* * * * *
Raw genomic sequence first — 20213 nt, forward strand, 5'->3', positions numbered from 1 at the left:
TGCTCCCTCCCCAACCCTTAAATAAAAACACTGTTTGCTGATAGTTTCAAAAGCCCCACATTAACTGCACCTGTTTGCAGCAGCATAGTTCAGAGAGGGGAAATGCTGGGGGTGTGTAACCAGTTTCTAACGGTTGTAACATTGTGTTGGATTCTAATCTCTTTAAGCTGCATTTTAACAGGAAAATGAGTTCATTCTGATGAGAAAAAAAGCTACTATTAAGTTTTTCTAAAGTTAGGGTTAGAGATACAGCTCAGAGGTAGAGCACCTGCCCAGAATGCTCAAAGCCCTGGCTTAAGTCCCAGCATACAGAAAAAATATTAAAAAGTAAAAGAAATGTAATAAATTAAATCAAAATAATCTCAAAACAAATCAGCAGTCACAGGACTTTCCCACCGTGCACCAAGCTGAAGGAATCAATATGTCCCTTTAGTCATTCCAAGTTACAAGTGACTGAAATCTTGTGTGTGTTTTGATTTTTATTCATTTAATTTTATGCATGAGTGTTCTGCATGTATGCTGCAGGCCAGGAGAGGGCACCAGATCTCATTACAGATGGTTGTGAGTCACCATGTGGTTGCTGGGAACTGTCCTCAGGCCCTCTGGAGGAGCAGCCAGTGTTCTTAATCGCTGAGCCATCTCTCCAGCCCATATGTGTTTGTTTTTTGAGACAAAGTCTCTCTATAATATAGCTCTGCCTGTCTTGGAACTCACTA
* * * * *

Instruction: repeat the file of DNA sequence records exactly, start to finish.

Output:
Raw genomic sequence first — 20213 nt, forward strand, 5'->3', positions numbered from 1 at the left:
TGCTCCCTCCCCAACCCTTAAATAAAAACACTGTTTGCTGATAGTTTCAAAAGCCCCACATTAACTGCACCTGTTTGCAGCAGCATAGTTCAGAGAGGGGAAATGCTGGGGGTGTGTAACCAGTTTCTAACGGTTGTAACATTGTGTTGGATTCTAATCTCTTTAAGCTGCATTTTAACAGGAAAATGAGTTCATTCTGATGAGAAAAAAAGCTACTATTAAGTTTTTCTAAAGTTAGGGTTAGAGATACAGCTCAGAGGTAGAGCACCTGCCCAGAATGCTCAAAGCCCTGGCTTAAGTCCCAGCATACAGAAAAAATATTAAAAAGTAAAAGAAATGTAATAAATTAAATCAAAATAATCTCAAAACAAATCAGCAGTCACAGGACTTTCCCACCGTGCACCAAGCTGAAGGAATCAATATGTCCCTTTAGTCATTCCAAGTTACAAGTGACTGAAATCTTGTGTGTGTTTTGATTTTTATTCATTTAATTTTATGCATGAGTGTTCTGCATGTATGCTGCAGGCCAGGAGAGGGCACCAGATCTCATTACAGATGGTTGTGAGTCACCATGTGGTTGCTGGGAACTGTCCTCAGGCCCTCTGGAGGAGCAGCCAGTGTTCTTAATCGCTGAGCCATCTCTCCAGCCCATATGTGTTTGTTTTTTGAGACAAAGTCTCTCTATAATATAGCTCTGCCTGTCTTGGAACTCACTA